In a PR Newswire article sourced from Mars Petcare (a corporation producing pet food and care products which includes a pet health research subsidiary), the following was cited:
• Among all pet owners, three quarters or more said that their pets provide important benefits in the form of companionship, reduced stress or anxiety, reduced boredom and monotony and reduced depression during COVID-19.
• Thirty percent of pet owners welcomed a new pet this year, with more than half doing so for companionship.
• Half of the survey respondents reported spending more time with pets as the primary benefit of working from home—even ahead of increased flexibility, cost savings from lack of commute and more time with family.
And the Faunalytics site found the following benefits of living with a companion animal :
• For elders, it helps maintain or improve Activities of Daily Living (ADL) measures.
• For those in a cohabiting relationship, they report their pet is a better listener than their spouse.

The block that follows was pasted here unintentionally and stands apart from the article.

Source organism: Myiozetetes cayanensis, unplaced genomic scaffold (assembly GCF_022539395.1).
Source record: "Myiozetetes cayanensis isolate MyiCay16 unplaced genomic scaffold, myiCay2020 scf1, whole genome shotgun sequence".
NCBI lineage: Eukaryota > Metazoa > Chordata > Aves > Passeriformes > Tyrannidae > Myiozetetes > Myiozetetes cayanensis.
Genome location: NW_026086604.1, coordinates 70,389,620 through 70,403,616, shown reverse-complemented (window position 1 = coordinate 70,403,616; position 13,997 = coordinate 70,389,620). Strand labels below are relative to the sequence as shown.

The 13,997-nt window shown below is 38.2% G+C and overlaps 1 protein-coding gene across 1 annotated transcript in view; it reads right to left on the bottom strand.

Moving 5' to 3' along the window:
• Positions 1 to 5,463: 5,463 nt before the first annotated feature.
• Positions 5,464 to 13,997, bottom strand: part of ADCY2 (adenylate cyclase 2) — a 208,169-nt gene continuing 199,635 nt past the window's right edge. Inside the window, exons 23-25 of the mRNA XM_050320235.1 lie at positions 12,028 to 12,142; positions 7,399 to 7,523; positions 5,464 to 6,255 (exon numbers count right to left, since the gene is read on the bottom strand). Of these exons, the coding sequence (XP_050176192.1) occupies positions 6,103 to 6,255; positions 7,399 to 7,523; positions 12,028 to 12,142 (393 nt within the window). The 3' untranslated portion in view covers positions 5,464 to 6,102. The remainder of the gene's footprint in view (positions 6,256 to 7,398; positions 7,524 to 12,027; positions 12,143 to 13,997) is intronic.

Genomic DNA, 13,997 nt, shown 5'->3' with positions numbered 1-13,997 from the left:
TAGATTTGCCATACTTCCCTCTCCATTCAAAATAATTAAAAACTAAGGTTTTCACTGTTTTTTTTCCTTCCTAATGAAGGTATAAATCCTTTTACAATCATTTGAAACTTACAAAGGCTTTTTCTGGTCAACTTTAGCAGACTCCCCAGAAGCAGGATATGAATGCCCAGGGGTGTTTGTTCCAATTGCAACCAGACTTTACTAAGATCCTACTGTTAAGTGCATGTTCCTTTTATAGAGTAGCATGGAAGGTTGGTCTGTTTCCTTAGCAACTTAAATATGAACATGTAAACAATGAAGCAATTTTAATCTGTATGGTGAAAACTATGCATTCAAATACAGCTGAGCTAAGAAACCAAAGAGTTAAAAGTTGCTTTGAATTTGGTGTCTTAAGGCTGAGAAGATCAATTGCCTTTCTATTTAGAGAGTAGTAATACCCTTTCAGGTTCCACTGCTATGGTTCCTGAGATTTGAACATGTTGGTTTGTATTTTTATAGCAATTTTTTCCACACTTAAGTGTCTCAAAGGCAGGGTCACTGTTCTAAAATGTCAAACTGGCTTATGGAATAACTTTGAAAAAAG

• Raising a baby with a dog or cat apparently provides extra immune protection in the first year of life.
• Thinking about your animal companion is more effective than thinking about your best human friend in keeping feelings of social rejection at bay.
• Living with pets not only reduces anxiety, it can improve self-esteem and conscientiousness.
But while these loving beasts give us mental health benefits, we must not neglect theirs. There is growing fear among animal health experts about dogs especially, and how they will react to being left alone more after a year or more of intensified companionship. A Washington Post Lifestyle piece headline says “Our dogs have been there for us. Will we be there for them when the pandemic ends? When life returns to normal, we mustn’t abandon our pets to loneliness.”
There are numerous anecdotes in the news about dogs, and occasionally other animals, “miraculously” diagnosing illnesses in their humans. Dogs’ sense of smell does seem mir-
aculous to us, but it should be no surprise that scientists are looking to dogs to supplement the inaccuracies of coronavirus tests. Another Washington Post piece shows that Labradors are better than laboratories at detecting the corona! (/www.washingtonpost.com/science/2020/08/18/dogs-sniff-coronavirus-detection/)
Mental and physical health (theirs)